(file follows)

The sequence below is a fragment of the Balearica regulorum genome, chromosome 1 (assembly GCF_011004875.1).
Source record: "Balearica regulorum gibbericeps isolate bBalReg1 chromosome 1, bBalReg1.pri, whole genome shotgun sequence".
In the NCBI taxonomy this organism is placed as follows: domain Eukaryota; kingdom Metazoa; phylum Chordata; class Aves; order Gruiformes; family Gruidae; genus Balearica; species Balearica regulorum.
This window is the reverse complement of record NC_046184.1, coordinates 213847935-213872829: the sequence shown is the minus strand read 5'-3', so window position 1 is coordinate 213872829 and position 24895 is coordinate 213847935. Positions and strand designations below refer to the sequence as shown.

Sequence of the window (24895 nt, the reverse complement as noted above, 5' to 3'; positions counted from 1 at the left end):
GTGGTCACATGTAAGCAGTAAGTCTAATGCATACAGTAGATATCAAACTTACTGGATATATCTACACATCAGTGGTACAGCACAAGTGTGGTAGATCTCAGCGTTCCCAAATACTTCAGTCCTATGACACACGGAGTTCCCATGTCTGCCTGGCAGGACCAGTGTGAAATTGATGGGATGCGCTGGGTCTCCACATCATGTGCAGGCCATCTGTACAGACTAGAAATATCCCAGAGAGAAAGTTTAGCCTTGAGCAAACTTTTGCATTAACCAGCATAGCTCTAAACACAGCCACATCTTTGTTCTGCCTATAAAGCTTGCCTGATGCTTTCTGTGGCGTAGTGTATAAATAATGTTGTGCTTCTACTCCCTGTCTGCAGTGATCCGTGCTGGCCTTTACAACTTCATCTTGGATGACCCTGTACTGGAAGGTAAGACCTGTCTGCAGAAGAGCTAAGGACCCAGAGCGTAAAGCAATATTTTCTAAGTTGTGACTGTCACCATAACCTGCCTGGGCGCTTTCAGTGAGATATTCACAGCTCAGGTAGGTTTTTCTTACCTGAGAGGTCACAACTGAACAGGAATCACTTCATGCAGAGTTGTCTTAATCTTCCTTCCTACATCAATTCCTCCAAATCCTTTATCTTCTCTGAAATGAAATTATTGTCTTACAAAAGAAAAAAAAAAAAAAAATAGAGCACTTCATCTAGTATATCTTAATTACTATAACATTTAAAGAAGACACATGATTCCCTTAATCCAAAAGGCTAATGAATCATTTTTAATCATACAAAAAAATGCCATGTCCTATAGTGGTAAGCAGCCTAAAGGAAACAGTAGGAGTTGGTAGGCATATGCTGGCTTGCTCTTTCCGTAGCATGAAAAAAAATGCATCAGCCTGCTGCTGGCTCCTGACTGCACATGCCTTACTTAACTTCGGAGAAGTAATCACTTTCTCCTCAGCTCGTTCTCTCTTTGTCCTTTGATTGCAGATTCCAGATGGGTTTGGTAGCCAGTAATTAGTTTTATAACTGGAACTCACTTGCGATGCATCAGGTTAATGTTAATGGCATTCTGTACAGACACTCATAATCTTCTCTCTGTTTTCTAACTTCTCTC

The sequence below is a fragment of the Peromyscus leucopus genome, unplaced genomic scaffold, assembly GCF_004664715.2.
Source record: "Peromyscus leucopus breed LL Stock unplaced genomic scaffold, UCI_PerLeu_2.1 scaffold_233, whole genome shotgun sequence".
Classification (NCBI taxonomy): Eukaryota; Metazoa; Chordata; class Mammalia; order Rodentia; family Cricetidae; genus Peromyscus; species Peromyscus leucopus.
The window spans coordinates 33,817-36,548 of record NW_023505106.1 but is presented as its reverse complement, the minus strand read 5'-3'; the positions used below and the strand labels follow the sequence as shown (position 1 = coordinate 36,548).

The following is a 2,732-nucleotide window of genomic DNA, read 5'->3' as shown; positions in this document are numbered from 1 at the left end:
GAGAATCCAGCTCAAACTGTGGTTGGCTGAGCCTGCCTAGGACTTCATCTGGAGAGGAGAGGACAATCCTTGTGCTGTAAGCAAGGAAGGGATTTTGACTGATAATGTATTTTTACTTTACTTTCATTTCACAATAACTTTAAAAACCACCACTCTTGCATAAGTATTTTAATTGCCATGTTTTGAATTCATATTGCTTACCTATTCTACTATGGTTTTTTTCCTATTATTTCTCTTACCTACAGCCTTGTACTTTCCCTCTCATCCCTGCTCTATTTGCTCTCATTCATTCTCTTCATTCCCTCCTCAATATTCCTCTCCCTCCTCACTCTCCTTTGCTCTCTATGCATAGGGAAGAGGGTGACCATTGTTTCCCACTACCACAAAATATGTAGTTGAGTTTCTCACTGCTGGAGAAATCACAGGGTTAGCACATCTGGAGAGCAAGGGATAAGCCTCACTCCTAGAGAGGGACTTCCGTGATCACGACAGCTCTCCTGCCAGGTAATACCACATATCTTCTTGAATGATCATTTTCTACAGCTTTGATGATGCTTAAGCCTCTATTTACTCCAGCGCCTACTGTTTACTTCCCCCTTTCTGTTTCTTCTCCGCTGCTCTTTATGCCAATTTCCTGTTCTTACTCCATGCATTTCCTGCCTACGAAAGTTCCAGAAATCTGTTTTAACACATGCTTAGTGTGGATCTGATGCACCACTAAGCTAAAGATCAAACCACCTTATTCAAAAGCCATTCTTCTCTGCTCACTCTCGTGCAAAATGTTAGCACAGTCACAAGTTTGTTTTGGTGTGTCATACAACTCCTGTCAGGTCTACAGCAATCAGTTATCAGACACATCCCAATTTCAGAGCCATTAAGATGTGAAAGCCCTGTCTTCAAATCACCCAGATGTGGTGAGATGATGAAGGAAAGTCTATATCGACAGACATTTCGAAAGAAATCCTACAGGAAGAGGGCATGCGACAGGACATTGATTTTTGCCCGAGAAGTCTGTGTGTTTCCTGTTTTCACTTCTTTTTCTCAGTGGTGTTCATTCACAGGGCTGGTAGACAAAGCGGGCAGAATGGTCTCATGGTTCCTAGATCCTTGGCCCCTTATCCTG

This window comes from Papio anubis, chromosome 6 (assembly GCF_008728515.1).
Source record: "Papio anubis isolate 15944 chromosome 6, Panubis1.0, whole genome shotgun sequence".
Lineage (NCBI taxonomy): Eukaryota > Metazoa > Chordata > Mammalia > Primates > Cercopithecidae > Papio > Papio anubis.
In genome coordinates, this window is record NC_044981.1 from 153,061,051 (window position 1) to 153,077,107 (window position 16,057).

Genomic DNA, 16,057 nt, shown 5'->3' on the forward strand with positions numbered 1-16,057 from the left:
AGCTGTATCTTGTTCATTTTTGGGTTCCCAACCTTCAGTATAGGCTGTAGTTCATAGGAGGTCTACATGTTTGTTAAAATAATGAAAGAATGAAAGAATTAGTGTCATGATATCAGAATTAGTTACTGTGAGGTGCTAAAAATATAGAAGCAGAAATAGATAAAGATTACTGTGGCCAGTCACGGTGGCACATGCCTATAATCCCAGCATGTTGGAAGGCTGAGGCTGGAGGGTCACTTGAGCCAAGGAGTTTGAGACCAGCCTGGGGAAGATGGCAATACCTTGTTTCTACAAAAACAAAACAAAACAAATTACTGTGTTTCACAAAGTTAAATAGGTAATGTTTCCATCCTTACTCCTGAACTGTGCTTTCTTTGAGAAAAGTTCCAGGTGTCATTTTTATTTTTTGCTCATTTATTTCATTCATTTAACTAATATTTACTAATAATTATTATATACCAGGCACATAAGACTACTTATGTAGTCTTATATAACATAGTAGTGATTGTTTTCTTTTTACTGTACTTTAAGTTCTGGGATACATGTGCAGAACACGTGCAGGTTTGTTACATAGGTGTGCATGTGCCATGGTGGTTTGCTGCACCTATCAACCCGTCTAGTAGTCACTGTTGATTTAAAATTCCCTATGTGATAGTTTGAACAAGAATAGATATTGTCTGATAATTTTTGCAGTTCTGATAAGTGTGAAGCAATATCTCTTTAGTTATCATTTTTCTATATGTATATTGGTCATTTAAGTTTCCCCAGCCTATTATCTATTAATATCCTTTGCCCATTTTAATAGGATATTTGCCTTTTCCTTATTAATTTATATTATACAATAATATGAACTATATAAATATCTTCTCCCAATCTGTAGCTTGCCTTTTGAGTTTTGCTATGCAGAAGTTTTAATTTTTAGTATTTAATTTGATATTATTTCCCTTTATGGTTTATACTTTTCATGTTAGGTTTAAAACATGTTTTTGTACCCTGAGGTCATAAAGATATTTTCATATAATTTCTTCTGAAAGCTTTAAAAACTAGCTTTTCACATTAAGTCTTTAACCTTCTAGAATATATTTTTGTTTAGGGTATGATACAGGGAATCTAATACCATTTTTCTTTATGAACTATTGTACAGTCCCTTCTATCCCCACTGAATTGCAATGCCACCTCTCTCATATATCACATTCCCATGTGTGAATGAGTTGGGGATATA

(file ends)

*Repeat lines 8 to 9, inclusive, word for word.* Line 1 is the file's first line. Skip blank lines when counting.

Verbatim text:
Source record: "Peromyscus leucopus breed LL Stock unplaced genomic scaffold, UCI_PerLeu_2.1 scaffold_233, whole genome shotgun sequence".
Classification (NCBI taxonomy): Eukaryota; Metazoa; Chordata; class Mammalia; order Rodentia; family Cricetidae; genus Peromyscus; species Peromyscus leucopus.